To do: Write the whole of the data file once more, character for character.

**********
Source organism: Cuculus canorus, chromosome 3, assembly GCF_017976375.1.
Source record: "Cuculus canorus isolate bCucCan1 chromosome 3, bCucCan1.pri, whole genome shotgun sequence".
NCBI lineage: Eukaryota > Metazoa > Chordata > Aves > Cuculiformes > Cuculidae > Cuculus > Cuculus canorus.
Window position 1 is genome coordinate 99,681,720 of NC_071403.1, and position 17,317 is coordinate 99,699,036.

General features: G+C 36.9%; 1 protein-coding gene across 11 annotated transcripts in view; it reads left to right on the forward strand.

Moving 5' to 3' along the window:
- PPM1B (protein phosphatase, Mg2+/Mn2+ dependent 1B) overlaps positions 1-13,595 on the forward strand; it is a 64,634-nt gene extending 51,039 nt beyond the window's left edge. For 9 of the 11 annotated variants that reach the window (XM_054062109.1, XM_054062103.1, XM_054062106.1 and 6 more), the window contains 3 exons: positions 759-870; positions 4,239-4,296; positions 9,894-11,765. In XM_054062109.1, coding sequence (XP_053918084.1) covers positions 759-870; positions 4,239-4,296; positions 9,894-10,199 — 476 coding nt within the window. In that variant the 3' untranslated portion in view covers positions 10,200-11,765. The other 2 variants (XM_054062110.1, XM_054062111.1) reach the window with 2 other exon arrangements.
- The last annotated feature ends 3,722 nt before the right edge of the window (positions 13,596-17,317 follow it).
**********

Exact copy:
Source organism: Cuculus canorus, chromosome 3, assembly GCF_017976375.1.
Source record: "Cuculus canorus isolate bCucCan1 chromosome 3, bCucCan1.pri, whole genome shotgun sequence".
NCBI lineage: Eukaryota > Metazoa > Chordata > Aves > Cuculiformes > Cuculidae > Cuculus > Cuculus canorus.
Window position 1 is genome coordinate 99,681,720 of NC_071403.1, and position 17,317 is coordinate 99,699,036.

General features: G+C 36.9%; 1 protein-coding gene across 11 annotated transcripts in view; it reads left to right on the forward strand.

Moving 5' to 3' along the window:
- PPM1B (protein phosphatase, Mg2+/Mn2+ dependent 1B) overlaps positions 1-13,595 on the forward strand; it is a 64,634-nt gene extending 51,039 nt beyond the window's left edge. For 9 of the 11 annotated variants that reach the window (XM_054062109.1, XM_054062103.1, XM_054062106.1 and 6 more), the window contains 3 exons: positions 759-870; positions 4,239-4,296; positions 9,894-11,765. In XM_054062109.1, coding sequence (XP_053918084.1) covers positions 759-870; positions 4,239-4,296; positions 9,894-10,199 — 476 coding nt within the window. In that variant the 3' untranslated portion in view covers positions 10,200-11,765. The other 2 variants (XM_054062110.1, XM_054062111.1) reach the window with 2 other exon arrangements.
- The last annotated feature ends 3,722 nt before the right edge of the window (positions 13,596-17,317 follow it).